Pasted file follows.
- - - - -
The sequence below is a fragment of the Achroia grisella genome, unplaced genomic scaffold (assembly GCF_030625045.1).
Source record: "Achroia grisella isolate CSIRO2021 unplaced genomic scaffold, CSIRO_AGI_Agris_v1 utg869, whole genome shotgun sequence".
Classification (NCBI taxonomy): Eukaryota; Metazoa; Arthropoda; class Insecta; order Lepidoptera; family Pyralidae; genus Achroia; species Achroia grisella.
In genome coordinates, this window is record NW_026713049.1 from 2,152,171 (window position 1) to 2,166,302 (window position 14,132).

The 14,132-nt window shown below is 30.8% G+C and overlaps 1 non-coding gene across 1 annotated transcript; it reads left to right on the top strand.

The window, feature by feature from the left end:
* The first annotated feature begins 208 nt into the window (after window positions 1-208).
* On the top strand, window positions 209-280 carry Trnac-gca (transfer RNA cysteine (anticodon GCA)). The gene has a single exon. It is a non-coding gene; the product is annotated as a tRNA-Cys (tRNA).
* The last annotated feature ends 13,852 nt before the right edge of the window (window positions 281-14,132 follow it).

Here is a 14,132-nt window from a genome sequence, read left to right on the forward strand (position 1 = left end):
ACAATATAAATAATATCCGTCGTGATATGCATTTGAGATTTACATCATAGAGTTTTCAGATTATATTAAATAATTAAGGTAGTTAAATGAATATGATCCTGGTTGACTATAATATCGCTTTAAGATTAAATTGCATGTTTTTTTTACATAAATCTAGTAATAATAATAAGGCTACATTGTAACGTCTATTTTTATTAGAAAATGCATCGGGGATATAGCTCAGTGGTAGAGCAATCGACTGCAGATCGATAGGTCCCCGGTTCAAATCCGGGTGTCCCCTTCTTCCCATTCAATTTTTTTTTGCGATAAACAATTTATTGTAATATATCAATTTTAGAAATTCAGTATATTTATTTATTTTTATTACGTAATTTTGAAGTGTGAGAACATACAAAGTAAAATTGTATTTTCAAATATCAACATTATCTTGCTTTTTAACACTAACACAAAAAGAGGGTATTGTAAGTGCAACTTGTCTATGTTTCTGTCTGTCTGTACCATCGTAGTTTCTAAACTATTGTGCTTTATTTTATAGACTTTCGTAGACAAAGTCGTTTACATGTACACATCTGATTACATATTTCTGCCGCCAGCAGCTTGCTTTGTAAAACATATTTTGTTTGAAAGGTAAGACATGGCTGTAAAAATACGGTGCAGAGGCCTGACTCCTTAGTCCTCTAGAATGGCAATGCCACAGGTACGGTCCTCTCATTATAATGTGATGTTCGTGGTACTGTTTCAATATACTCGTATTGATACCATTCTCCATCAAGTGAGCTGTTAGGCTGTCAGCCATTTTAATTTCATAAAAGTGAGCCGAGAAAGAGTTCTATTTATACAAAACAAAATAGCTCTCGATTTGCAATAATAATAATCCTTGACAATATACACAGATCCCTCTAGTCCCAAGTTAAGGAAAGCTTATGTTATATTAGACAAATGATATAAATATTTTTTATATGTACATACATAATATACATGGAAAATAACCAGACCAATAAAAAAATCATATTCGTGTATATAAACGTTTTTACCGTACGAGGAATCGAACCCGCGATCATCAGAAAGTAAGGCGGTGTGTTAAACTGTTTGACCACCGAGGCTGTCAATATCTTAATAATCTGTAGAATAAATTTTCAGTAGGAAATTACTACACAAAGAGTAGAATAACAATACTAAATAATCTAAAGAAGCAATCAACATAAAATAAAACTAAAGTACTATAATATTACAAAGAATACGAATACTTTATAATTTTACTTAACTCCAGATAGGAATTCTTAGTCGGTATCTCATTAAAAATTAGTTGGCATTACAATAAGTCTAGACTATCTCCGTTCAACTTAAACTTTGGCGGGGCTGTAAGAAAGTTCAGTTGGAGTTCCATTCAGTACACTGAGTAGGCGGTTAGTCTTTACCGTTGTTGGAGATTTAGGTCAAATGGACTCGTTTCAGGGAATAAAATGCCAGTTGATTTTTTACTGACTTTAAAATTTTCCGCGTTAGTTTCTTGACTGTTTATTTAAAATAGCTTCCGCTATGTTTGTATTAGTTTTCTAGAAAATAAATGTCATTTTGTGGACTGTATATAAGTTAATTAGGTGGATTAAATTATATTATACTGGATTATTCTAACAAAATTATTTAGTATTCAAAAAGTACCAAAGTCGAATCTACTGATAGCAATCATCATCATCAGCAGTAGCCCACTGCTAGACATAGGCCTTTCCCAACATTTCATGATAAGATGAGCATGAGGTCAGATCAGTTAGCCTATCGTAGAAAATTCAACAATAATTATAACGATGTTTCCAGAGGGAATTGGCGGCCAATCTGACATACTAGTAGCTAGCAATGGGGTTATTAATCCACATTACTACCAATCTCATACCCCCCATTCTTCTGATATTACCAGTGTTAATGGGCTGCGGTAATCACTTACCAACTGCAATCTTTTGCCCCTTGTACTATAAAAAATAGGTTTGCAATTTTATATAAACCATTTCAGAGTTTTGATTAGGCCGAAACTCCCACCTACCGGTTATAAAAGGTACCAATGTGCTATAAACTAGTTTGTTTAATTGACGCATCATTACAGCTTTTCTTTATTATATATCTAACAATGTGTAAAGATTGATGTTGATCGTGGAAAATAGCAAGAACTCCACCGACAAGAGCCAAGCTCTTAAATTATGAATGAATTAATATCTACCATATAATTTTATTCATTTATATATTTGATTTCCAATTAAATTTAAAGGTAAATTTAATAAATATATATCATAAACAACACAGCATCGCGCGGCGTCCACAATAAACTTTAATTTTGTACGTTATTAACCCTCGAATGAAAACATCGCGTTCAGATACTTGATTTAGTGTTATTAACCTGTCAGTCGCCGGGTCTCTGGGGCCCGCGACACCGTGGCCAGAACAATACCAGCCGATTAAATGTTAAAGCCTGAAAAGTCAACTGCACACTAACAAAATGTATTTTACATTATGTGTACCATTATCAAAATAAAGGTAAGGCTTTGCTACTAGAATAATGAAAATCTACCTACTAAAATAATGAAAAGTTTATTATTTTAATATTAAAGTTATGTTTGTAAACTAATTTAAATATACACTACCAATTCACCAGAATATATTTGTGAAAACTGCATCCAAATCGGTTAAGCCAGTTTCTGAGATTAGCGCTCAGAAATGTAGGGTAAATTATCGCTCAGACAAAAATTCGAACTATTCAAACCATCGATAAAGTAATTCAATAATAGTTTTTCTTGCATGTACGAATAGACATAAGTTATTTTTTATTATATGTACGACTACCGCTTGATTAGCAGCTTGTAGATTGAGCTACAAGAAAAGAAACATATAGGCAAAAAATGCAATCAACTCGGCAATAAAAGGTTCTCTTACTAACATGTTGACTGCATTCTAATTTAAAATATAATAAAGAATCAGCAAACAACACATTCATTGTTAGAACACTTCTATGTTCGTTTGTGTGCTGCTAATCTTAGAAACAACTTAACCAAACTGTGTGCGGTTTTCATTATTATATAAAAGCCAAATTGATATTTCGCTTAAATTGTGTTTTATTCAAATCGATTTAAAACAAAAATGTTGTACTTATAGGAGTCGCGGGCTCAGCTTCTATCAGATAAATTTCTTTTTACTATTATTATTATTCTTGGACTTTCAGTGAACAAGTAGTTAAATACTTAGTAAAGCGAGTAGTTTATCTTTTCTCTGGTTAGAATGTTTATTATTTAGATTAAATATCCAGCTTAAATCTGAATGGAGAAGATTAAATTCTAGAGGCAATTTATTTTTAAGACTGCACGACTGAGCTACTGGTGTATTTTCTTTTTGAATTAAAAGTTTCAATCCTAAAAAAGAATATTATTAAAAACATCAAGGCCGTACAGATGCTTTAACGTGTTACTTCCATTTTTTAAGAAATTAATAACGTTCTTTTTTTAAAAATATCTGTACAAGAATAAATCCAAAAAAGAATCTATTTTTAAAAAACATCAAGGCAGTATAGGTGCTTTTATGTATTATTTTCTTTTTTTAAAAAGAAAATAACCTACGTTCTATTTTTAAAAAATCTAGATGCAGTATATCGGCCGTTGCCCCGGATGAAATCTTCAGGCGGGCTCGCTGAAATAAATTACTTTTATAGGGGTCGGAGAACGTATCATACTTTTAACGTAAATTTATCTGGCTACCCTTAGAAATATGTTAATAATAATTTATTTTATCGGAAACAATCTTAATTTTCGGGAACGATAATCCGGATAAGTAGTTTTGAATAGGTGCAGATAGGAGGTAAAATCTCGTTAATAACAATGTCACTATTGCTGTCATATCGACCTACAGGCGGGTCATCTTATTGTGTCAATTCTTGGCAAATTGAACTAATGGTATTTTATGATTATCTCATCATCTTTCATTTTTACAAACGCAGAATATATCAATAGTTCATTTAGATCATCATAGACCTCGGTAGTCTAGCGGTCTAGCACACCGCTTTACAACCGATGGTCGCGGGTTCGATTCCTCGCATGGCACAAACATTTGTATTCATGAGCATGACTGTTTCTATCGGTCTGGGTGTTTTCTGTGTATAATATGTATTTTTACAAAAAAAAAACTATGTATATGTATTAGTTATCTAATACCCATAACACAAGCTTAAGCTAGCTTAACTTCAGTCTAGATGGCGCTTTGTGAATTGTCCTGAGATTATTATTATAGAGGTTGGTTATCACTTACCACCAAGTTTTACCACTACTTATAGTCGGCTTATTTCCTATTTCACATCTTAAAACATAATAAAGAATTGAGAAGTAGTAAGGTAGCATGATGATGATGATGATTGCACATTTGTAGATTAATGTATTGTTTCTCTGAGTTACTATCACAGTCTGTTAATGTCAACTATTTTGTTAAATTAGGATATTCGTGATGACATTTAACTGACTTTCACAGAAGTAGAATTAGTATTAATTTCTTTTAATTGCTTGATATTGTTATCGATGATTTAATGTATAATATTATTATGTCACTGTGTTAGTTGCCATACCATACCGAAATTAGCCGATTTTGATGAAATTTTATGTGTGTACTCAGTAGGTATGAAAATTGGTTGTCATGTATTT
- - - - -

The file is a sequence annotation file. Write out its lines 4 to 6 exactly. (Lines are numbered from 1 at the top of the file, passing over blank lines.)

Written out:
In genome coordinates, this window is record NW_026713049.1 from 2,152,171 (window position 1) to 2,166,302 (window position 14,132).

The 14,132-nt window shown below is 30.8% G+C and overlaps 1 non-coding gene across 1 annotated transcript; it reads left to right on the top strand.

The window, feature by feature from the left end: